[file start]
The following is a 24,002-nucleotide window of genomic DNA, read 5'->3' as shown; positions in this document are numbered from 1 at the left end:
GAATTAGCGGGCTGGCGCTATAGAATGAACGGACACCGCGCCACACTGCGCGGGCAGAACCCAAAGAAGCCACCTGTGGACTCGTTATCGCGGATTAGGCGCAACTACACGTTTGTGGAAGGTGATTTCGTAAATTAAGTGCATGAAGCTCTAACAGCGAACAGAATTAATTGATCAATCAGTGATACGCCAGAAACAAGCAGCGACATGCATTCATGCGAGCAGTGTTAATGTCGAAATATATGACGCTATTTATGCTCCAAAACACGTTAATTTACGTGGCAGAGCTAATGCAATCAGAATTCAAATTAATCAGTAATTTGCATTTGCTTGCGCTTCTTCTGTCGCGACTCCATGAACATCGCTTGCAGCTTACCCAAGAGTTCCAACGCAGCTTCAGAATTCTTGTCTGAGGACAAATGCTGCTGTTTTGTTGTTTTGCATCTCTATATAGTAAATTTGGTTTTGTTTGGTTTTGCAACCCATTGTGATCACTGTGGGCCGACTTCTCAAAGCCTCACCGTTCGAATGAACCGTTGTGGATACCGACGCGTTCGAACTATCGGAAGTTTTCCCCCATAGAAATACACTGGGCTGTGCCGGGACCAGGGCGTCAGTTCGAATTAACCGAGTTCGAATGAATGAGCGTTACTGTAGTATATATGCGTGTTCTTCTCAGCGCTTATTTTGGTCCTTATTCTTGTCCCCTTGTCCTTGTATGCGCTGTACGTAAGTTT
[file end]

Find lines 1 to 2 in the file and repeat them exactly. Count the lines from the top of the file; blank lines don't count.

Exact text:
The following is a 24,002-nucleotide window of genomic DNA, read 5'->3' as shown; positions in this document are numbered from 1 at the left end:
GAATTAGCGGGCTGGCGCTATAGAATGAACGGACACCGCGCCACACTGCGCGGGCAGAACCCAAAGAAGCCACCTGTGGACTCGTTATCGCGGATTAGGCGCAACTACACGTTTGTGGAAGGTGATTTCGTAAATTAAGTGCATGAAGCTCTAACAGCGAACAGAATTAATTGATCAATCAGTGATACGCCAGAAACAAGCAGCGACATGCATTCATGCGAGCAGTGTTAATGTCGAAATATATGACGCTATTTATGCTCCAAAACACGTTAATTTACGTGGCAGAGCTAATGCAATCAGAATTCAAATTAATCAGTAATTTGCATTTGCTTGCGCTTCTTCTGTCGCGACTCCATGAACATCGCTTGCAGCTTACCCAAGAGTTCCAACGCAGCTTCAGAATTCTTGTCTGAGGACAAATGCTGCTGTTTTGTTGTTTTGCATCTCTATATAGTAAATTTGGTTTTGTTTGGTTTTGCAACCCATTGTGATCACTGTGGGCCGACTTCTCAAAGCCTCACCGTTCGAATGAACCGTTGTGGATACCGACGCGTTCGAACTATCGGAAGTTTTCCCCCATAGAAATACACTGGGCTGTGCCGGGACCAGGGCGTCAGTTCGAATTAACCGAGTTCGAATGAATGAGCGTTACTGTAGTATATATGCGTGTTCTTCTCAGCGCTTATTTTGGTCCTTATTCTTGTCCCCTTGTCCTTGTATGCGCTGTACGTAAGTTT